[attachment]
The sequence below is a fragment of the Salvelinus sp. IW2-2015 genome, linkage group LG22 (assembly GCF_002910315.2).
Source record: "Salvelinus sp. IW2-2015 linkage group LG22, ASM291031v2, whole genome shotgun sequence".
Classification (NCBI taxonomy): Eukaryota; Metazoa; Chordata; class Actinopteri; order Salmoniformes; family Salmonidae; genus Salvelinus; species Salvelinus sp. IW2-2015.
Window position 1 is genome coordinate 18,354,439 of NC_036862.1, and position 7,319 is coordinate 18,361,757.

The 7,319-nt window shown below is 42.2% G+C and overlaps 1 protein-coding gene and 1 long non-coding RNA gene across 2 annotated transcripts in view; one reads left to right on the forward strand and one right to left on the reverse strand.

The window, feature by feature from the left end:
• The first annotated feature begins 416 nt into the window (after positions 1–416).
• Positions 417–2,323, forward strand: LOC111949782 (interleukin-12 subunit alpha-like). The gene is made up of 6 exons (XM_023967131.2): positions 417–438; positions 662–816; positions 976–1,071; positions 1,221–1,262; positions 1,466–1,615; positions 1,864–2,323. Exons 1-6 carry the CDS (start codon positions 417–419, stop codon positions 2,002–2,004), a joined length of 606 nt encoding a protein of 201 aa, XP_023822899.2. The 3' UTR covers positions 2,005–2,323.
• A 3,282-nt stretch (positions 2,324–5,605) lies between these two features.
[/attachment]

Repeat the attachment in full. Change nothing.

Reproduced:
The sequence below is a fragment of the Salvelinus sp. IW2-2015 genome, linkage group LG22 (assembly GCF_002910315.2).
Source record: "Salvelinus sp. IW2-2015 linkage group LG22, ASM291031v2, whole genome shotgun sequence".
Classification (NCBI taxonomy): Eukaryota; Metazoa; Chordata; class Actinopteri; order Salmoniformes; family Salmonidae; genus Salvelinus; species Salvelinus sp. IW2-2015.
Window position 1 is genome coordinate 18,354,439 of NC_036862.1, and position 7,319 is coordinate 18,361,757.

The 7,319-nt window shown below is 42.2% G+C and overlaps 1 protein-coding gene and 1 long non-coding RNA gene across 2 annotated transcripts in view; one reads left to right on the forward strand and one right to left on the reverse strand.

The window, feature by feature from the left end:
• The first annotated feature begins 416 nt into the window (after positions 1–416).
• Positions 417–2,323, forward strand: LOC111949782 (interleukin-12 subunit alpha-like). The gene is made up of 6 exons (XM_023967131.2): positions 417–438; positions 662–816; positions 976–1,071; positions 1,221–1,262; positions 1,466–1,615; positions 1,864–2,323. Exons 1-6 carry the CDS (start codon positions 417–419, stop codon positions 2,002–2,004), a joined length of 606 nt encoding a protein of 201 aa, XP_023822899.2. The 3' UTR covers positions 2,005–2,323.
• A 3,282-nt stretch (positions 2,324–5,605) lies between these two features.